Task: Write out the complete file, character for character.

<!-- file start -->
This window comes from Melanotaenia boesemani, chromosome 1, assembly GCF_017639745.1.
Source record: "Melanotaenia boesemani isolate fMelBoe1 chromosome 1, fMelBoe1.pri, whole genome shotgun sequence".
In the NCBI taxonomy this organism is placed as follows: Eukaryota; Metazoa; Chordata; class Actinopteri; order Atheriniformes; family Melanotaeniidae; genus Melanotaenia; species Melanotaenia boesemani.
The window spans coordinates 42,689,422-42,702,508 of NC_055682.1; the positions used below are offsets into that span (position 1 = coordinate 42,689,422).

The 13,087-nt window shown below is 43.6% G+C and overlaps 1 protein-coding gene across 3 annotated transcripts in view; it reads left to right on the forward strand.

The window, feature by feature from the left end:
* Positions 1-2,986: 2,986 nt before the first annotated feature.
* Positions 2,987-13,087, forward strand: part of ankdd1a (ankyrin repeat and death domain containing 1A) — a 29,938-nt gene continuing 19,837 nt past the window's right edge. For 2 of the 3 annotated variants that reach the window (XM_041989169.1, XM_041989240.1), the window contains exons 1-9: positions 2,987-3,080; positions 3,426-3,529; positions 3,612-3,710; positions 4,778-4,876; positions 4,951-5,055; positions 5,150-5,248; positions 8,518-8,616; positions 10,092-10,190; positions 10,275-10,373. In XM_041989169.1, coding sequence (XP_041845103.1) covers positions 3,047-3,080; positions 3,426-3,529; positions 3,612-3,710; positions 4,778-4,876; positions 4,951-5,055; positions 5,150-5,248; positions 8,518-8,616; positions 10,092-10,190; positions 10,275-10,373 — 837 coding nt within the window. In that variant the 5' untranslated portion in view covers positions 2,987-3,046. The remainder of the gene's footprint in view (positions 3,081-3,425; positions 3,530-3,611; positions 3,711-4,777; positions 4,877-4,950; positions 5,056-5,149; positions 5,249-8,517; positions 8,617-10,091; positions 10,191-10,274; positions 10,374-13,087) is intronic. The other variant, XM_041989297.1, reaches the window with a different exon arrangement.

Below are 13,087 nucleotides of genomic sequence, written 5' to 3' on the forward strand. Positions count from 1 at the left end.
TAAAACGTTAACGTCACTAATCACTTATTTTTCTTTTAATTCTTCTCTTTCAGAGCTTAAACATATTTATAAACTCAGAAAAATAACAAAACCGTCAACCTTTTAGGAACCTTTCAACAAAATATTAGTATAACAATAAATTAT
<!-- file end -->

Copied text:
This window comes from Melanotaenia boesemani, chromosome 1, assembly GCF_017639745.1.
Source record: "Melanotaenia boesemani isolate fMelBoe1 chromosome 1, fMelBoe1.pri, whole genome shotgun sequence".
In the NCBI taxonomy this organism is placed as follows: Eukaryota; Metazoa; Chordata; class Actinopteri; order Atheriniformes; family Melanotaeniidae; genus Melanotaenia; species Melanotaenia boesemani.
The window spans coordinates 42,689,422-42,702,508 of NC_055682.1; the positions used below are offsets into that span (position 1 = coordinate 42,689,422).

The 13,087-nt window shown below is 43.6% G+C and overlaps 1 protein-coding gene across 3 annotated transcripts in view; it reads left to right on the forward strand.

The window, feature by feature from the left end:
* Positions 1-2,986: 2,986 nt before the first annotated feature.
* Positions 2,987-13,087, forward strand: part of ankdd1a (ankyrin repeat and death domain containing 1A) — a 29,938-nt gene continuing 19,837 nt past the window's right edge. For 2 of the 3 annotated variants that reach the window (XM_041989169.1, XM_041989240.1), the window contains exons 1-9: positions 2,987-3,080; positions 3,426-3,529; positions 3,612-3,710; positions 4,778-4,876; positions 4,951-5,055; positions 5,150-5,248; positions 8,518-8,616; positions 10,092-10,190; positions 10,275-10,373. In XM_041989169.1, coding sequence (XP_041845103.1) covers positions 3,047-3,080; positions 3,426-3,529; positions 3,612-3,710; positions 4,778-4,876; positions 4,951-5,055; positions 5,150-5,248; positions 8,518-8,616; positions 10,092-10,190; positions 10,275-10,373 — 837 coding nt within the window. In that variant the 5' untranslated portion in view covers positions 2,987-3,046. The remainder of the gene's footprint in view (positions 3,081-3,425; positions 3,530-3,611; positions 3,711-4,777; positions 4,877-4,950; positions 5,056-5,149; positions 5,249-8,517; positions 8,617-10,091; positions 10,191-10,274; positions 10,374-13,087) is intronic. The other variant, XM_041989297.1, reaches the window with a different exon arrangement.

Below are 13,087 nucleotides of genomic sequence, written 5' to 3' on the forward strand. Positions count from 1 at the left end.
TAAAACGTTAACGTCACTAATCACTTATTTTTCTTTTAATTCTTCTCTTTCAGAGCTTAAACATATTTATAAACTCAGAAAAATAACAAAACCGTCAACCTTTTAGGAACCTTTCAACAAAATATTAGTATAACAATAAATTAT